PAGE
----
Examination in public

The method of considering public views on a draft Local Plan or proposed changes to it.

Five year housing land supply

Local planning authorities are required to demonstrate "a supply of specific deliverable sites sufficient to provide five years; worth of housing against their requirements" (NPPF, para 47). The supply should include an additional 5% "to ensure choice and competition in the market for land" (ibid.). However in cases where a local authority has a record of persistent under delivery, local planning authorities are expected to increase the buffer to 20%.

General conformity

Neighbourhood Development Plans and Neighbourhood Development Orders need to be in general conformity with the strategic policies of the relevant Local Plan. This means that neighbourhood policies cannot go against the main policies of the local authority for their area. It is up to the inspector who examines Neighbourhood Development Plans and Orders to check that they are in general conformity with the strategic parts of the Local Plan.

General Permitted Development Order

The GPDO 1995 provides permitted development rights for a specified range of development, meaning that those activities do not require an application for planning permission. However, agricultural buildings and certain telecommunications equipment covered by permitted development rights are also subject to a prior approval procedure.

Government planning policy

National planning policies that local planning authorities should take into account when drawing up development plans and other documents and making decisions on planning applications. These policies are mostly included in the National Planning Policy Framework (NPPF), with some also included in Minerals Planning Policy Statements and Guidance notes.

Green Belt

Green Belt is a defined area of countryside around a town or city which is protected from ‘inappropriate’ forms of development – as defined in government planning policy on Green Belts. There are Green Belts throughout the country, but not in every county. Green Belts aim to stop urban sprawl and the merging of settlements, preserve the character of historic towns and encourage development to take place within existing built-up areas. Quality or appearance of land is not a factor when deciding whether to designate it as a Green Belt.

Greenfield site

Land that has not previously been used for urban development. It is usually land last used for agriculture and located next to or outside existing built-up areas of a settlement.

Habitats Regulations Assessment

A Habitats Regulations Assessment is the assessment of the impacts of implementing a plan or policy on international protected sites for nature conservation. These sites are Special Protection Areas (SPAs) for birds identified under the Birds Directive and Special Areas of Conservation (SACs) for habitats and species under the Habitats Directive. Ramsar sites (wetlands of international importance designated under the Ramsar Convention) are also considered under the assessment, as are candidate SACs and proposed SPAs.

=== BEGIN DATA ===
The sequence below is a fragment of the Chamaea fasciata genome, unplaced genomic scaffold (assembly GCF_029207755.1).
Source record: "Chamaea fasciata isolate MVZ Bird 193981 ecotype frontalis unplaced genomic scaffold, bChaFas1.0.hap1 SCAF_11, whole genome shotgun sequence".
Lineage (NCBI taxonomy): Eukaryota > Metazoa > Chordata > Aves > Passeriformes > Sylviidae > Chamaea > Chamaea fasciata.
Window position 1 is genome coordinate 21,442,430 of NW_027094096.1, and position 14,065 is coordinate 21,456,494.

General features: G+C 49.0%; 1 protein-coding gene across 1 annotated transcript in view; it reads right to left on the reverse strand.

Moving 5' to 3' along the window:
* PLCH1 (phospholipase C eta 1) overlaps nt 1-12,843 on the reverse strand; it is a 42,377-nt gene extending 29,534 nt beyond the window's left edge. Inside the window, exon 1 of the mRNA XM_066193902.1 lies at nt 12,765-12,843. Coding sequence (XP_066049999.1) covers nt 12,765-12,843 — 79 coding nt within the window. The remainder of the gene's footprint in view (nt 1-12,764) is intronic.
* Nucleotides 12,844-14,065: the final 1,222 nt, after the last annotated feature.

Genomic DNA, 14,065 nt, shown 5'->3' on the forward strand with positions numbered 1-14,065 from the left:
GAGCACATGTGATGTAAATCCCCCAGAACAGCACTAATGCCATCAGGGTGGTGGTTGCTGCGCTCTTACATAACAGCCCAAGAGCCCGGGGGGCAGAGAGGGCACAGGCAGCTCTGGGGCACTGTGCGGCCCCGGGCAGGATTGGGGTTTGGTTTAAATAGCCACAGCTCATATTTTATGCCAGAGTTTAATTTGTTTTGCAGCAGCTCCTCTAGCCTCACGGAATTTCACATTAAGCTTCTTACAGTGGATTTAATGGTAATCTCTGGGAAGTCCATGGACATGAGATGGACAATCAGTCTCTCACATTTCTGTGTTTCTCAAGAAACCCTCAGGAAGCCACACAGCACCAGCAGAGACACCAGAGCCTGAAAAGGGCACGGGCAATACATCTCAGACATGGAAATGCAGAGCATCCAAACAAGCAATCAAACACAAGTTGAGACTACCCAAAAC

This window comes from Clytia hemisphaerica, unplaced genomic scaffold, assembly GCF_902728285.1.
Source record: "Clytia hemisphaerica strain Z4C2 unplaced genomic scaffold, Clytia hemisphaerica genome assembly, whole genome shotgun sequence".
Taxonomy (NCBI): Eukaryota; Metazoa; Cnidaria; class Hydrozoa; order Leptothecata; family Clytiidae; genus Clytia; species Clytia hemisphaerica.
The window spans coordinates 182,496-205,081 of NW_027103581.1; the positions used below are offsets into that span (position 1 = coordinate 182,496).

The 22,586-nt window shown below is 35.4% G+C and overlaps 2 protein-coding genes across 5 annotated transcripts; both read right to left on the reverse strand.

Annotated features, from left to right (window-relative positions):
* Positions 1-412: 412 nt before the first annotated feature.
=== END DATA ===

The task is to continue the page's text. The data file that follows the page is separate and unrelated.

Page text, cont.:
The purpose of Habitats Regulations Assessment is to ensure that plans will not result in significant damage to protected wildlife sites. The assessment considers the impacts of a land use plan against conservation objectives of the site and identifies whether it would adversely affect the integrity of the site. Where significant negative effects are identified, alternative options should be examined to avoid any potential damaging effects.

Higher tier authority

Local authorities with elected councillors (county councils, metropolitan bodies and unitary authorities); so called because they are a higher level of government than district councils in counties with two tiers of government.

Highway authority

In most places, a local highway authority is either a county council, a metropolitan council or a unitary authority. Transport for London is the highway authority in the capital. Highway authorities are responsible for producing the local transport plan and for managing existing or proposed new local roads in the area.

Highways Agency

An executive agency of the Department for Transport, responsible for the construction, maintenance and management of the trunk road and motorway network.

Historic parks and gardens

Historic parks and gardens are designed landscapes which have been identified by English Heritage as worthy of protection and are assigned a grade of I, II* or II. They are listed on the Register of Parks and Gardens of Special Historic Interest. They have no additional statutory controls, but Government planning policy says local planning authorities should protect them in when preparing development plans and determining planning applications

Housing density

The amount of housing in a given area. Density is used in planning for new residential development to measure the amount of new housing to go on land, and is usually measured in 'dwellings per hectare' (dpha). Government policy says that local planning authorities can decide what densities should be used in their areas.

Infrastructure Planning Commission (IPC)

The IPC was set up by the Planning Act 2008, to handle applications for 'nationally significant infrastructure projects' in the field of energy, transport, water and waste. The IPC has since been abolished by the Localism Act 2011. Ministers will now make decisions on these major projects, on the basis of advice from the Planning Inspectorate.

Inspector

Someone employed by the Planning Inspectorate, an independent agency of Government appointed by the Secretary of State to preside over inquiries into development plans and rule on planning appeals.

Land use

The way land is used or developed.